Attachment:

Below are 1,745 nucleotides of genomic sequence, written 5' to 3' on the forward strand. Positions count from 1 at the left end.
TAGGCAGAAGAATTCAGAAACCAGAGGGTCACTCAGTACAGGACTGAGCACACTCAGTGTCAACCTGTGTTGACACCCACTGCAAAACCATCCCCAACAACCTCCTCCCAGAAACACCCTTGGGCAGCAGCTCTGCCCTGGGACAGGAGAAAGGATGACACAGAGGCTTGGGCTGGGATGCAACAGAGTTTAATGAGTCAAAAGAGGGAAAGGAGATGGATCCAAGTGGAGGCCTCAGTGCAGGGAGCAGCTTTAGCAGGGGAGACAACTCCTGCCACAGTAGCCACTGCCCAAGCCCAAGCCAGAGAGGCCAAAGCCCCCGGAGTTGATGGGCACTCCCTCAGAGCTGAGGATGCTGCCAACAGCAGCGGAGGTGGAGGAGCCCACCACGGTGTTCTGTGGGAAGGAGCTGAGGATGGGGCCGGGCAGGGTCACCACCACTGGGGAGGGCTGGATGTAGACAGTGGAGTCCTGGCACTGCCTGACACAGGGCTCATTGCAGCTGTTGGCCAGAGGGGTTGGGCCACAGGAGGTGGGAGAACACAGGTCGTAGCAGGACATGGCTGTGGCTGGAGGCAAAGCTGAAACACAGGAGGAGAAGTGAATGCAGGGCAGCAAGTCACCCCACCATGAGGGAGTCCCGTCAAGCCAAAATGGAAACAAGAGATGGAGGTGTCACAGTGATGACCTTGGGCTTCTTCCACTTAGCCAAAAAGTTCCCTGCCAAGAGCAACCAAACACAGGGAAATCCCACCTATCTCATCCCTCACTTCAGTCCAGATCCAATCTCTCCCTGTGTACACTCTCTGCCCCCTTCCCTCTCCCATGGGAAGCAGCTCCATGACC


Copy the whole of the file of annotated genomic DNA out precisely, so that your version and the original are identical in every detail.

Below are 1,745 nucleotides of genomic sequence, written 5' to 3' on the forward strand. Positions count from 1 at the left end.
TAGGCAGAAGAATTCAGAAACCAGAGGGTCACTCAGTACAGGACTGAGCACACTCAGTGTCAACCTGTGTTGACACCCACTGCAAAACCATCCCCAACAACCTCCTCCCAGAAACACCCTTGGGCAGCAGCTCTGCCCTGGGACAGGAGAAAGGATGACACAGAGGCTTGGGCTGGGATGCAACAGAGTTTAATGAGTCAAAAGAGGGAAAGGAGATGGATCCAAGTGGAGGCCTCAGTGCAGGGAGCAGCTTTAGCAGGGGAGACAACTCCTGCCACAGTAGCCACTGCCCAAGCCCAAGCCAGAGAGGCCAAAGCCCCCGGAGTTGATGGGCACTCCCTCAGAGCTGAGGATGCTGCCAACAGCAGCGGAGGTGGAGGAGCCCACCACGGTGTTCTGTGGGAAGGAGCTGAGGATGGGGCCGGGCAGGGTCACCACCACTGGGGAGGGCTGGATGTAGACAGTGGAGTCCTGGCACTGCCTGACACAGGGCTCATTGCAGCTGTTGGCCAGAGGGGTTGGGCCACAGGAGGTGGGAGAACACAGGTCGTAGCAGGACATGGCTGTGGCTGGAGGCAAAGCTGAAACACAGGAGGAGAAGTGAATGCAGGGCAGCAAGTCACCCCACCATGAGGGAGTCCCGTCAAGCCAAAATGGAAACAAGAGATGGAGGTGTCACAGTGATGACCTTGGGCTTCTTCCACTTAGCCAAAAAGTTCCCTGCCAAGAGCAACCAAACACAGGGAAATCCCACCTATCTCATCCCTCACTTCAGTCCAGATCCAATCTCTCCCTGTGTACACTCTCTGCCCCCTTCCCTCTCCCATGGGAAGCAGCTCCATGACC